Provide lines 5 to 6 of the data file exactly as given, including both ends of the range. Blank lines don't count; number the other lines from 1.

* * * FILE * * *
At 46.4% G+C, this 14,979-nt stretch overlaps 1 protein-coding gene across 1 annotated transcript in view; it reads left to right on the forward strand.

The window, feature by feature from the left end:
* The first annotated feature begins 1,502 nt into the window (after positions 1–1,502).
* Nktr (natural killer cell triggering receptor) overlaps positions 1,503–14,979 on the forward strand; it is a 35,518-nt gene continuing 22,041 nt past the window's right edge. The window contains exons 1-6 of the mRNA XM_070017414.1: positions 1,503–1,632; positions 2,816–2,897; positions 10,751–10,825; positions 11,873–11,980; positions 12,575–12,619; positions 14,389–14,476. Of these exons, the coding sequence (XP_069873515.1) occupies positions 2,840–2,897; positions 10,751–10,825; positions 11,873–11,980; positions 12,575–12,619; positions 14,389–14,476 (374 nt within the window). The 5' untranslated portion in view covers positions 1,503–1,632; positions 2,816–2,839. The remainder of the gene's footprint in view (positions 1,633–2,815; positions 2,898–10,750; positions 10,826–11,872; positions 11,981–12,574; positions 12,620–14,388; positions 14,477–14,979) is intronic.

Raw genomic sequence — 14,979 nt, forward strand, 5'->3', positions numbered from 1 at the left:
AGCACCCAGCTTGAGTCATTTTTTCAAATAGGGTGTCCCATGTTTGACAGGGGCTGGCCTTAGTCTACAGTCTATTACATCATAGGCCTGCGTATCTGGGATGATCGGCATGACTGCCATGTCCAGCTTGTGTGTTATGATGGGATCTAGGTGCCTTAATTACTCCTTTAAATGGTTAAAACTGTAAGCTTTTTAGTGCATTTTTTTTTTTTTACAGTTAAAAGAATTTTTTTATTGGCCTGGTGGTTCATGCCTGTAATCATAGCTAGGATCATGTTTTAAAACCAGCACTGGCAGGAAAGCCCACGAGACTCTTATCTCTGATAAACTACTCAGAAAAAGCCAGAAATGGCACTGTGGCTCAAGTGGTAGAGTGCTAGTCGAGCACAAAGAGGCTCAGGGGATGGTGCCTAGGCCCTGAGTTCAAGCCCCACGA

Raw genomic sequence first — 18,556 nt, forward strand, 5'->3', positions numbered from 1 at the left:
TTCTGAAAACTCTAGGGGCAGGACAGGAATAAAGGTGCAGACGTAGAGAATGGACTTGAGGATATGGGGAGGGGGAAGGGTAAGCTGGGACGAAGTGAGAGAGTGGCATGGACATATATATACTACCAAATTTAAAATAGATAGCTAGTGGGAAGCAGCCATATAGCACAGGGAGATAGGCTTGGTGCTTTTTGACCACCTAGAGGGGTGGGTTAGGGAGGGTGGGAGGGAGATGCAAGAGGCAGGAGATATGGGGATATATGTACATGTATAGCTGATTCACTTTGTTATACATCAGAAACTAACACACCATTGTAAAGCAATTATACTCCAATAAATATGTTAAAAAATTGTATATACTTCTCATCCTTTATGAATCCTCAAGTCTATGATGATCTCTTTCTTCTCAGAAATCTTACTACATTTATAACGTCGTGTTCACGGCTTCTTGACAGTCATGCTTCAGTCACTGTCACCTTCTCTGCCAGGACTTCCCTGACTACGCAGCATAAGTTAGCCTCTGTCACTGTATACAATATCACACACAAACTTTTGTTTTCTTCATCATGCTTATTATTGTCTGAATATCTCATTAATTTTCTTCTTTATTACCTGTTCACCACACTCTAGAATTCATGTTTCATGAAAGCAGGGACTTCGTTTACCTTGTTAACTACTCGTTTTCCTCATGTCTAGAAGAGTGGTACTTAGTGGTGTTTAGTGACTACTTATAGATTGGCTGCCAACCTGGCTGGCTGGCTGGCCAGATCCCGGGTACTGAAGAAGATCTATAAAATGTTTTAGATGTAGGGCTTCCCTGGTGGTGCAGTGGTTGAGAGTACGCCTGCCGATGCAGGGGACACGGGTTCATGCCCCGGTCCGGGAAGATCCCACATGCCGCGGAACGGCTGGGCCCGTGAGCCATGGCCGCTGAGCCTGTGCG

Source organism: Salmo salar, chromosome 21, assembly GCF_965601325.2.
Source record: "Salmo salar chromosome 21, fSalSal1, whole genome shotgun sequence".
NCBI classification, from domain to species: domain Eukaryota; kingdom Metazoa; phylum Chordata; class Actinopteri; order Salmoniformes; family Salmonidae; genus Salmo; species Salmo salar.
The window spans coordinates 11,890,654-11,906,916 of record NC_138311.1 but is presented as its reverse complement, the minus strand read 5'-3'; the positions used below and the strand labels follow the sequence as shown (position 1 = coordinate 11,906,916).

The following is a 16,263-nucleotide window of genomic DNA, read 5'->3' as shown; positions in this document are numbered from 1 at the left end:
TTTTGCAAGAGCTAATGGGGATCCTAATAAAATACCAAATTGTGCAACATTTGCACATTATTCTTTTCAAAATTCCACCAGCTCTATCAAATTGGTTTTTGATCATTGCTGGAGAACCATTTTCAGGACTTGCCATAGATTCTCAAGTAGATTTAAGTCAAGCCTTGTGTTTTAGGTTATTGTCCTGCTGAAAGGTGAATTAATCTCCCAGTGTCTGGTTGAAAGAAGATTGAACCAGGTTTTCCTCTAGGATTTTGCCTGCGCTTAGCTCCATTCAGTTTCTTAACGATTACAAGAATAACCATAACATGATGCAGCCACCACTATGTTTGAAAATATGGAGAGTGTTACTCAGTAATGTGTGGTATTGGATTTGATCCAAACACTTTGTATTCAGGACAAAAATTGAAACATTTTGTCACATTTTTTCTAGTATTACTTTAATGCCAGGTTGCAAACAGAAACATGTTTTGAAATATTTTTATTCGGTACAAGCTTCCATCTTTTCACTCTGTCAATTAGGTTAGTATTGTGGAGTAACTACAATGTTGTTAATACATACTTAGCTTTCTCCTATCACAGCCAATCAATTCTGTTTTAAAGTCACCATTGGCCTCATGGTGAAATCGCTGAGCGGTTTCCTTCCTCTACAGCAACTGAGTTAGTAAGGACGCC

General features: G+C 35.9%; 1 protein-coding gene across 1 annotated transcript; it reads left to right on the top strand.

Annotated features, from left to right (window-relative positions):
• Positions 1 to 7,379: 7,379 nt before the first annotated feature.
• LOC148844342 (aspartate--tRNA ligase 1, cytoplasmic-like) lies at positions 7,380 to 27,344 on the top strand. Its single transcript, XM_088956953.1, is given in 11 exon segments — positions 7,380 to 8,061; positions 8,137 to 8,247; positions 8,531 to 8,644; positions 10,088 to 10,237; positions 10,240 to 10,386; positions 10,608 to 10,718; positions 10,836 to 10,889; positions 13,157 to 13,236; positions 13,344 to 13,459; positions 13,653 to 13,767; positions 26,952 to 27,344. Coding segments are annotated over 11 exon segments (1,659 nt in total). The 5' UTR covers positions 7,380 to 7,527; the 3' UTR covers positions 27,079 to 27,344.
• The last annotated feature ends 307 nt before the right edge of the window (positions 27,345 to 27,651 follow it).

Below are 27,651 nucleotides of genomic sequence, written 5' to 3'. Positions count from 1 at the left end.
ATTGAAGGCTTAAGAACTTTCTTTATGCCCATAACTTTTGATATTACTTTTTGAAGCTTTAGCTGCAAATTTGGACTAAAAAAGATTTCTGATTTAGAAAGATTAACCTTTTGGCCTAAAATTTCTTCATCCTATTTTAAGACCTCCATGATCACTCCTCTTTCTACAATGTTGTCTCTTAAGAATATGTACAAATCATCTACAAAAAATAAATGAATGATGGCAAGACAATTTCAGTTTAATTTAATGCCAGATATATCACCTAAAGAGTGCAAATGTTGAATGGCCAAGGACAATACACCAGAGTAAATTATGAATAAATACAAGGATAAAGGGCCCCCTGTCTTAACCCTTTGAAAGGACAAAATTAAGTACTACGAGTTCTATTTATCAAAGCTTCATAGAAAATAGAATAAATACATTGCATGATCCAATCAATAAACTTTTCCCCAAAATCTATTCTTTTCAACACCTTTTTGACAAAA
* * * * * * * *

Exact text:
Raw genomic sequence — 14,979 nt, forward strand, 5'->3', positions numbered from 1 at the left:
AGCACCCAGCTTGAGTCATTTTTTCAAATAGGGTGTCCCATGTTTGACAGGGGCTGGCCTTAGTCTACAGTCTATTACATCATAGGCCTGCGTATCTGGGATGATCGGCATGACTGCCATGTCCAGCTTGTGTGTTATGATGGGATCTAGGTGCCTTAATTACTCCTTTAAATGGTTAAAACTGTAAGCTTTTTAGTGCATTTTTTTTTTTTTACAGTTAAAAGAATTTTTTTATTGGCCTGGTGGTTCATGCCTGTAATCATAGCTAGGATCATGTTTTAAAACCAGCACTGGCAGGAAAGCCCACGAGACTCTTATCTCTGATAAACTACTCAGAAAAAGCCAGAAATGGCACTGTGGCTCAAGTGGTAGAGTGCTAGTCGAGCACAAAGAGGCTCAGGGGATGGTGCCTAGGCCCTGAGTTCAAGCCCCACGA